Game-changer or has the game changed?


We still don't have an obvious game-changer in the way of a Gareth Bale or a bullish Paul Gascogine but you could argue that we have several players that have changed games with pulsating, explosive passages of play and thunderous goal destroying kicks; Kane, Alli, Lamela, Eriksen. To name just a few. It's a discussion point for sure as some still believe we're lacking that extra something special.

So are we lacking it?

You could argue (for example) that for Kane to 'win the game' or change its narrative in our favour, he would have to rely on other players in the team to create space or feed him the ball.

Is he capable of galvanising all on his own?

Many define the game-changer as the saviour, usually answering our prayers late on in games that are consumed with the ominous fear that no enlightenment will be forthcoming. That goal against Arsenal (to go 2-1 up in last seasons encounter) would suggest he can, or at the very least kill it with moments of unbridled joy from unlikely angles. The goal came when Spurs were on top. The 5-3 against Chelsea is an example of his 'something out of nothing' goal-scoring capabilities. To be fair, there's plenty to choose from. In the 2-1 win at the Lane again against the enemy (a couple of seasons back) he scored his second late on. Game-changers aren't just heroes saving the day but are equally big players that produce big moments regardless of the time and place.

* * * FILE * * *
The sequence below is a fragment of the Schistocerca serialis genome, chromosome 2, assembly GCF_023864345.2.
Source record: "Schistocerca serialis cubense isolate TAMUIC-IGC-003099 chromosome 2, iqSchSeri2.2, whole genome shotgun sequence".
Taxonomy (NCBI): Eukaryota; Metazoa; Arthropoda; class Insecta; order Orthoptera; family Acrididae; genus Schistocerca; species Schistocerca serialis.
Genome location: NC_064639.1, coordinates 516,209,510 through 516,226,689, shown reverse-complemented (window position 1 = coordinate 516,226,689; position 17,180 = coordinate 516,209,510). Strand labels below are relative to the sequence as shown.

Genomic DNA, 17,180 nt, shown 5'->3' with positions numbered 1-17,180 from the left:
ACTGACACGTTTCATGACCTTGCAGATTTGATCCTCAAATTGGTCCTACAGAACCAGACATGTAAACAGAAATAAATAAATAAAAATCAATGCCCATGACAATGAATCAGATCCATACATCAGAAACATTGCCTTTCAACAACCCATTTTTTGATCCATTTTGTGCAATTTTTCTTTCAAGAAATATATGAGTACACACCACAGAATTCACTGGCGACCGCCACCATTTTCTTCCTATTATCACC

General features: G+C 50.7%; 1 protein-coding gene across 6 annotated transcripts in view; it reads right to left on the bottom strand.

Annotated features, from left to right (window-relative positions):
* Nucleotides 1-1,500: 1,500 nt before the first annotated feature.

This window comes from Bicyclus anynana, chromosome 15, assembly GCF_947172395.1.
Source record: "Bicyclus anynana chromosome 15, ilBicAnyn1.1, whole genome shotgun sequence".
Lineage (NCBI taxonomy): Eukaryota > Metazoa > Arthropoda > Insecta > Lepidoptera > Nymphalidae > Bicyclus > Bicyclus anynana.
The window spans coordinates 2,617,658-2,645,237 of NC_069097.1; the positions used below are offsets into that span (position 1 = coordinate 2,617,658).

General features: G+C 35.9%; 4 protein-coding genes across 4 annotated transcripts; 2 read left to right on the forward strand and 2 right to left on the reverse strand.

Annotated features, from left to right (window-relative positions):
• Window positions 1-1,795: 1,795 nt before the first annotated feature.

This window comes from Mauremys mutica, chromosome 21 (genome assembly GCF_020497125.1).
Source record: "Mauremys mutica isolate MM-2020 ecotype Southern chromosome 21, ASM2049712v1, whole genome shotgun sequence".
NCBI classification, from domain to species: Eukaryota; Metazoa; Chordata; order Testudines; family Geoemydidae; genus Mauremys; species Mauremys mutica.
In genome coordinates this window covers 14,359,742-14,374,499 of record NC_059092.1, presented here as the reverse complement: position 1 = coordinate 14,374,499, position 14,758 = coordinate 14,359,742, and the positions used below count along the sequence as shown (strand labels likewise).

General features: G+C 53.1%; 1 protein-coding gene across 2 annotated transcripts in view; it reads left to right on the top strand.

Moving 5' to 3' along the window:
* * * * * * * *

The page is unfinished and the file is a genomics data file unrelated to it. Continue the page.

The same analysis can be applied to others in the squad. Dele Alli away to Crystal Palace, perhaps the golden glory of game-changing magic from last season. Christian Eriksen also has form for picking out a winner.

So are we truly in need for this ingredient with outstanding regularity from a single outlet when we have players that can give us the lead or an escape? Especially if it means having a player that is perhaps outside of the boundaries of the discipline and sacrifice Mauricio Pochettino expects?

Perhaps it's not as important as it once was.